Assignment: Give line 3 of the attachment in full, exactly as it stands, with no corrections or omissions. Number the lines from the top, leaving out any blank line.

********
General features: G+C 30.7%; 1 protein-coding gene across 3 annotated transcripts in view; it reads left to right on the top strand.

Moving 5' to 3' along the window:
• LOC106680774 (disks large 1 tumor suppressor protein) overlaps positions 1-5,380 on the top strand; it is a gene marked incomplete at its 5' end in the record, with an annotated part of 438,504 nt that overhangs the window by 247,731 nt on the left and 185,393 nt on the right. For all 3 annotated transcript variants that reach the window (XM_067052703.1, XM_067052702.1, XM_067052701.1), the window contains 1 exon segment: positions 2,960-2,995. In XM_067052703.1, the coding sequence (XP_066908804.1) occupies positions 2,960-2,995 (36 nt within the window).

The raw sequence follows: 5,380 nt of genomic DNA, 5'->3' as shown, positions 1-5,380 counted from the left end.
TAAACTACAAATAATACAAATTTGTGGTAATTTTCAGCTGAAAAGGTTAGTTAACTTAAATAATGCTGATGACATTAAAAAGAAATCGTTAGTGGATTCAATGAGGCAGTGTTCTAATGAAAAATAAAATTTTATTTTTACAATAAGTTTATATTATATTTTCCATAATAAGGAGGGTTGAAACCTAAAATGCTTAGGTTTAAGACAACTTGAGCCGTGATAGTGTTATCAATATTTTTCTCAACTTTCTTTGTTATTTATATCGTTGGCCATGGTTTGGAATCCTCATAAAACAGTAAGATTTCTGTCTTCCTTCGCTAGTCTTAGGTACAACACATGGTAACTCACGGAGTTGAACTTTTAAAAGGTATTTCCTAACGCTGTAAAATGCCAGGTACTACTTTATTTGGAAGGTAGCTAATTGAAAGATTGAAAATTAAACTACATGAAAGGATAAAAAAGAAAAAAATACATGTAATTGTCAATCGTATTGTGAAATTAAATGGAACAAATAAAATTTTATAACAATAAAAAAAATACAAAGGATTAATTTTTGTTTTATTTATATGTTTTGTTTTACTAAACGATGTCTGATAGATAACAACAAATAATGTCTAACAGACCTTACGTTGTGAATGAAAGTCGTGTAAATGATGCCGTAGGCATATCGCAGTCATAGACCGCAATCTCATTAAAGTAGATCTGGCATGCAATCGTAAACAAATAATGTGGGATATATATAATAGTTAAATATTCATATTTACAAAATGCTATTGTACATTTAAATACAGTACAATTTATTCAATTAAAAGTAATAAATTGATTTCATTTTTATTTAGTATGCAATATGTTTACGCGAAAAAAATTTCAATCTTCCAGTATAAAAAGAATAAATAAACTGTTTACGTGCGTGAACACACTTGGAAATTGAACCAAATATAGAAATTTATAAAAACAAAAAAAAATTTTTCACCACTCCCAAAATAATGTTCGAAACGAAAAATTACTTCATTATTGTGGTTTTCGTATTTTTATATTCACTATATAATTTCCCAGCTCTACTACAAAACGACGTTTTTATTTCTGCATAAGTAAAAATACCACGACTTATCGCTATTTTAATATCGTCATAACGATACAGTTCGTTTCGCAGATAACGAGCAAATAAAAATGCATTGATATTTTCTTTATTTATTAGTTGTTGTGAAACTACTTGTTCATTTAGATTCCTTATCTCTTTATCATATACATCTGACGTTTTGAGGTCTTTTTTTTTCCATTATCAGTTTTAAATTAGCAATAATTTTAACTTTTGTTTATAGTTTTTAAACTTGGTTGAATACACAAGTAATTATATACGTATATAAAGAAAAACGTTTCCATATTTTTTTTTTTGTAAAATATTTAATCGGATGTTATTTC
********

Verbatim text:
• LOC106680774 (disks large 1 tumor suppressor protein) overlaps positions 1-5,380 on the top strand; it is a gene marked incomplete at its 5' end in the record, with an annotated part of 438,504 nt that overhangs the window by 247,731 nt on the left and 185,393 nt on the right. For all 3 annotated transcript variants that reach the window (XM_067052703.1, XM_067052702.1, XM_067052701.1), the window contains 1 exon segment: positions 2,960-2,995. In XM_067052703.1, the coding sequence (XP_066908804.1) occupies positions 2,960-2,995 (36 nt within the window).